When visiting a city, always look for exhibitions or shows that may be interesting. Assuming that some of you do the same and that a few may be planning to visit Lisbon on the near future, I'll be writing a series of posts on Things to Do in Lisbon, like Art Exhibitions, Walking Tours, Concerts or anything that I may like and expect that you will like to know about. Your feedback on what you find more relevant will be highly appreciated.
This week, the highlight goes to two art exhibitions that opened recently in the city on two of the most relevant Portuguese modern artists of the 20th century: Amadeo de Souza-Cardoso and Almada Negreiros.
AMADEO DE SOUZA-CARDOSO / PORTO LISBOA / 2016-1916
MUSEU NACIONAL DE ARTE COMTEMPORÂNEA - MUSEU DO CHIADO
12 January to 26 February 2017
When Amadeo de Souza-Cardoso (1887-1918) returned from Paris to Portugal at the beginning of World War One, he was a well known painter in the avant-garde milieu, having taken part in several group shows in Paris, New York, Chicago, Boston, Berlin and London. But Portugal of the early 20th century was not Paris and when Amadeo organizes a solo exhibition in 1916, both in Oporto and in Lisbon, the public reaction is controversial. One hundred years later an exhibition is held in both cities once again. Last year the French capital held, at the Grand Palais, a retrospective exhibition of the work of Amadeo de Souza-Cardoso, who lived for 12 years in Paris.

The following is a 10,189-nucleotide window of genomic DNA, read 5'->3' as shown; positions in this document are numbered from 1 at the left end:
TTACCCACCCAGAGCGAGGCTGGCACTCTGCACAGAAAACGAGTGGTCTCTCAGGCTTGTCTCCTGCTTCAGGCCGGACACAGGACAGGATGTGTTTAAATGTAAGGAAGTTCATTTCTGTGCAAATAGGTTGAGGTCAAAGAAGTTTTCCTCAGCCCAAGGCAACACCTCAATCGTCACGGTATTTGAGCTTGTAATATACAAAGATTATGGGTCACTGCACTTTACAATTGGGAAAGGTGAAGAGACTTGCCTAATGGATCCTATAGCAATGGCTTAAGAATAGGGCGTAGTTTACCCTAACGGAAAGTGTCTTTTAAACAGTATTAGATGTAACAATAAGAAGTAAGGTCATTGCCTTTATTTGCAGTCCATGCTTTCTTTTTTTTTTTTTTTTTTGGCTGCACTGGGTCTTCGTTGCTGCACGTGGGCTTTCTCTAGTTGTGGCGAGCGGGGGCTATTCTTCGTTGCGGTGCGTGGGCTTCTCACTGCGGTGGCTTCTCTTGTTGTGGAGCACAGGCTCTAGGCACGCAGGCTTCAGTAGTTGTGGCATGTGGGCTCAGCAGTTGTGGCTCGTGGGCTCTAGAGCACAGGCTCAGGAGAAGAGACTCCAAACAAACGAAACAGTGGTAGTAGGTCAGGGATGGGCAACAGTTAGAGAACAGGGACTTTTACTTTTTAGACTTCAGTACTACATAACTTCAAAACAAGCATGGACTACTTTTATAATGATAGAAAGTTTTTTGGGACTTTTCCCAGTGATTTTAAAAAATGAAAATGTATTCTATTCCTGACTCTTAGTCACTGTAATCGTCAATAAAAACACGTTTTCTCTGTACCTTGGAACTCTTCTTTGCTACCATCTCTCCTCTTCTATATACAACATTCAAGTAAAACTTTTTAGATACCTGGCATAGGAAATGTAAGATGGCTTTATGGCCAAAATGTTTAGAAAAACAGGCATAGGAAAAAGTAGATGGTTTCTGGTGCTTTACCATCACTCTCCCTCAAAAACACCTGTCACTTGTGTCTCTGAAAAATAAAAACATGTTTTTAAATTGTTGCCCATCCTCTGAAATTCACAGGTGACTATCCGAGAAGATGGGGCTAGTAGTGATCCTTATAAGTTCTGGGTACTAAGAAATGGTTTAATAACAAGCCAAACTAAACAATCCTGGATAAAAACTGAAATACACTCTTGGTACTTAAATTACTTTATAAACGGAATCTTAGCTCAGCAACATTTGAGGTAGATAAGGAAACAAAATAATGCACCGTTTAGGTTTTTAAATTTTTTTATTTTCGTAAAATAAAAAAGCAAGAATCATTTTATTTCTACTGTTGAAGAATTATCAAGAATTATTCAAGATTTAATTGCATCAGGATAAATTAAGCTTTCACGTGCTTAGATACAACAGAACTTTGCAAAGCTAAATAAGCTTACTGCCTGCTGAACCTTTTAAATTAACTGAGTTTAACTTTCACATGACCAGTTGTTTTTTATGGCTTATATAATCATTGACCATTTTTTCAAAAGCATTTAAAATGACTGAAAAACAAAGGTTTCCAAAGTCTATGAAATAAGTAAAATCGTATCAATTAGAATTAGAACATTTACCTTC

JOSÉ ALMADA NEGREIROS : A WAY OF BEING MODERN
FUNDAÇÃO CALOUST GULBENKIAN
3 February to 5 June 2017
Almada Negreiros (1893-1970) was a prolific and varied artist, being a master of multiple crafts. To him, every art was a part of the “spectacle” an artist was required to present to the public, so that every piece, gesture or attitude was a means to reveal a total idea of modernity. This impressive exhibition presents paintings and drawings that are closely linked to the work the artist did in collaboration with architects, writers, publishers, musicians, set designers and stage directors. This exhibition, with almost 400 pieces, is a comprehensive retrospective on the work of an artist who propelled the avant-garde in the 1910s and whose career spanned the 20th century.